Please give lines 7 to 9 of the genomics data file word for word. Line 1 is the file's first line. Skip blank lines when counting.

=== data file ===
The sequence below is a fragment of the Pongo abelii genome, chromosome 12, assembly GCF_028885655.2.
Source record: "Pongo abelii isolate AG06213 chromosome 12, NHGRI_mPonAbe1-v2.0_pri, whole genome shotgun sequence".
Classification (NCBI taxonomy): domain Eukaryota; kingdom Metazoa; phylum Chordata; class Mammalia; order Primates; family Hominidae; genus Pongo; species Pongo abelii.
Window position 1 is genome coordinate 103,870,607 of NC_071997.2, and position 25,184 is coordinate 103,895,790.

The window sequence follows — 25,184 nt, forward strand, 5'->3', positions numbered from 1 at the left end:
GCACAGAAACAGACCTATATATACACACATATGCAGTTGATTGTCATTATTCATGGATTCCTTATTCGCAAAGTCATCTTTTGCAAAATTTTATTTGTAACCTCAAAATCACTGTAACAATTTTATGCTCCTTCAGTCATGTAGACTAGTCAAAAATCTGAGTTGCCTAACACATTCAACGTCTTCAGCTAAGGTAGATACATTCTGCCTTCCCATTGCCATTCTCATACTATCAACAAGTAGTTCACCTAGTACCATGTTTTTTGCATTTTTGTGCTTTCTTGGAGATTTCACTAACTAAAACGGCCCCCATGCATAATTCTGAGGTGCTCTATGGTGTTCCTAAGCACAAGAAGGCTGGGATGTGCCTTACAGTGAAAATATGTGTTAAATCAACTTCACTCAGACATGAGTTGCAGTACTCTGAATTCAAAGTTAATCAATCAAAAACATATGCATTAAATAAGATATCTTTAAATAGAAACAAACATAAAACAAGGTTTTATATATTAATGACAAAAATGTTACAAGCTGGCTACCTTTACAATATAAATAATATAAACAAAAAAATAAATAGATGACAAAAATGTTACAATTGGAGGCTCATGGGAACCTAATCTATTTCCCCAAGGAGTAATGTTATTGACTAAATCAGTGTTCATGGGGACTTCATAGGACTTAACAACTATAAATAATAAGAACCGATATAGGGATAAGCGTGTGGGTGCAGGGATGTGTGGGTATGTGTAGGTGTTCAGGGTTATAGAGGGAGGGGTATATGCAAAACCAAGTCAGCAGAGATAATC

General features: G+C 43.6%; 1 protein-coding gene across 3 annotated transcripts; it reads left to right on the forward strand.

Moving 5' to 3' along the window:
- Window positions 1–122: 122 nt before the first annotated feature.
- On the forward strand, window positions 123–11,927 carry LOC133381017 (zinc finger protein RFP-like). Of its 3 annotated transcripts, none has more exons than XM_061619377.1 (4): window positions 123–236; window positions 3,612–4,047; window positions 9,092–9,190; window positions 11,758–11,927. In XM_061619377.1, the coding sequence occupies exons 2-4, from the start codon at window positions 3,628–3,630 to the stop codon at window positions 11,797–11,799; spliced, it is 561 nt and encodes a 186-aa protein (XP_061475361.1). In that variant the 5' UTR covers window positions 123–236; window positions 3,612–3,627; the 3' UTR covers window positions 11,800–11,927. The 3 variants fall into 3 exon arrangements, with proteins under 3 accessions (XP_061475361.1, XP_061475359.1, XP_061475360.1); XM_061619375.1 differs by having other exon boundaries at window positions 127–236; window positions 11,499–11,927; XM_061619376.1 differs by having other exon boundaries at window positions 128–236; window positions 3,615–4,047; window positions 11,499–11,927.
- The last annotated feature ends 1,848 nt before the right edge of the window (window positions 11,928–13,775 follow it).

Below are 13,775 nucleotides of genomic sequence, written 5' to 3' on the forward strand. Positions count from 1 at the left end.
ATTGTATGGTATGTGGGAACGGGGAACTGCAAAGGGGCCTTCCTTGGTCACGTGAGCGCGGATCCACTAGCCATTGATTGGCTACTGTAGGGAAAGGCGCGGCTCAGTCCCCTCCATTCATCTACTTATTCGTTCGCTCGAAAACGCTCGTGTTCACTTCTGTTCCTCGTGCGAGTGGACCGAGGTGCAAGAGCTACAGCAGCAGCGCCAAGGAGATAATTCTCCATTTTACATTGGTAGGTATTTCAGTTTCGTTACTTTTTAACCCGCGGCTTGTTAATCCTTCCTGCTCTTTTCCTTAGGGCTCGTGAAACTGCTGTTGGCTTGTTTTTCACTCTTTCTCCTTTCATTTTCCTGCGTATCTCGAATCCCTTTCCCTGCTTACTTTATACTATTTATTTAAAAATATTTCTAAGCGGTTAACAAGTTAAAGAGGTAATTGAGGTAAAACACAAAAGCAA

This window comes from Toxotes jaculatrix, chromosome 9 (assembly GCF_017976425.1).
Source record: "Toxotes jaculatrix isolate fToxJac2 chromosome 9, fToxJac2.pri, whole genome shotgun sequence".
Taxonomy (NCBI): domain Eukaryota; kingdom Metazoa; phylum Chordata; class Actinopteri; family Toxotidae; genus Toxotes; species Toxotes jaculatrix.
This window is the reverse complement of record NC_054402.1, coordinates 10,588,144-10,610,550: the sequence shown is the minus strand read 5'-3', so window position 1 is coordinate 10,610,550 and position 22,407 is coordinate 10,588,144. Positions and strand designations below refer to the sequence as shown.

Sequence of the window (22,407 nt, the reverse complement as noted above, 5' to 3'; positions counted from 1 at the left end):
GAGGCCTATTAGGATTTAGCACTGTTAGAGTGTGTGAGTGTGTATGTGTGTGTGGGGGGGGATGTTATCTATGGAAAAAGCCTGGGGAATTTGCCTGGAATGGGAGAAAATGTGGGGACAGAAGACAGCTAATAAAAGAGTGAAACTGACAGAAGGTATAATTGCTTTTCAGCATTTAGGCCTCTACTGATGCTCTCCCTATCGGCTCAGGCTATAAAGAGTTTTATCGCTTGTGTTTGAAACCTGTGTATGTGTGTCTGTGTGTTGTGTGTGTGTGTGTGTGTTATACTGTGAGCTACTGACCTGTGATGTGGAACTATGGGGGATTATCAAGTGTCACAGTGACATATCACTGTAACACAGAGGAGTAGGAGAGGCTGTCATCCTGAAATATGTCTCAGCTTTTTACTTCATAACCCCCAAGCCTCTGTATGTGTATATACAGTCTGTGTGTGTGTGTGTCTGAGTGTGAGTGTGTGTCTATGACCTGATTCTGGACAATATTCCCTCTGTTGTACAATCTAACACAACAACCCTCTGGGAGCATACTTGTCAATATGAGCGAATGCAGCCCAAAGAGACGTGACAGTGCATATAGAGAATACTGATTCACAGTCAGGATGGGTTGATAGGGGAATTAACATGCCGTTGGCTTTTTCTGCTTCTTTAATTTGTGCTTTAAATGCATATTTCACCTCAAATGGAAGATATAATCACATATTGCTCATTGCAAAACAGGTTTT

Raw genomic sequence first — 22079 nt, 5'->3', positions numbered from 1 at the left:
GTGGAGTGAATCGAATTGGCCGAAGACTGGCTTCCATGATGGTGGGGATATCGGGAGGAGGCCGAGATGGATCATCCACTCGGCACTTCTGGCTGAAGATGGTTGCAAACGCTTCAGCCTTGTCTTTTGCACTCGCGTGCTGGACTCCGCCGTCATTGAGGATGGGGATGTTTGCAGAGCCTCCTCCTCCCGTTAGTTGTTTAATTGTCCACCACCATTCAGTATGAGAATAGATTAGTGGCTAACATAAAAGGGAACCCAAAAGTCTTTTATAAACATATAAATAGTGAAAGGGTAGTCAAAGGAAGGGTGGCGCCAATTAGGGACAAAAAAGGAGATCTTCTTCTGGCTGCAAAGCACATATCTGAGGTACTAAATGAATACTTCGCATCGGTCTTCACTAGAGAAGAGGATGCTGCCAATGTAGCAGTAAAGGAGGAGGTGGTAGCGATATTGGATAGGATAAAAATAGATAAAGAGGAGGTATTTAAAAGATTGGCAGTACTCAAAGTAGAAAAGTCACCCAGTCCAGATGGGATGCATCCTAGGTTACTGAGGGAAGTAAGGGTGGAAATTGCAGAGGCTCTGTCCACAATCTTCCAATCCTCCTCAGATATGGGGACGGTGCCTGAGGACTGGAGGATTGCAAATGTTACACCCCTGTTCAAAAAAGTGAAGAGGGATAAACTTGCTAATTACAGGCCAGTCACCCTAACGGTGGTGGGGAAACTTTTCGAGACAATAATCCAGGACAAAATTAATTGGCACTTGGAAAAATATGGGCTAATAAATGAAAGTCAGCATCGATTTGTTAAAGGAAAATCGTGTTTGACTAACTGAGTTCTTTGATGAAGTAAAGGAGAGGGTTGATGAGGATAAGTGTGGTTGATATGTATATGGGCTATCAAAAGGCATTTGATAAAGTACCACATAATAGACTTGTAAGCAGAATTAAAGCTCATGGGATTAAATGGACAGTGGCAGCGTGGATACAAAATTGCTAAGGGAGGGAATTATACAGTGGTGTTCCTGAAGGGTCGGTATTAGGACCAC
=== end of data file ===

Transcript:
General features: G+C 43.6%; 1 protein-coding gene across 3 annotated transcripts; it reads left to right on the forward strand.

Moving 5' to 3' along the window:
- Window positions 1–122: 122 nt before the first annotated feature.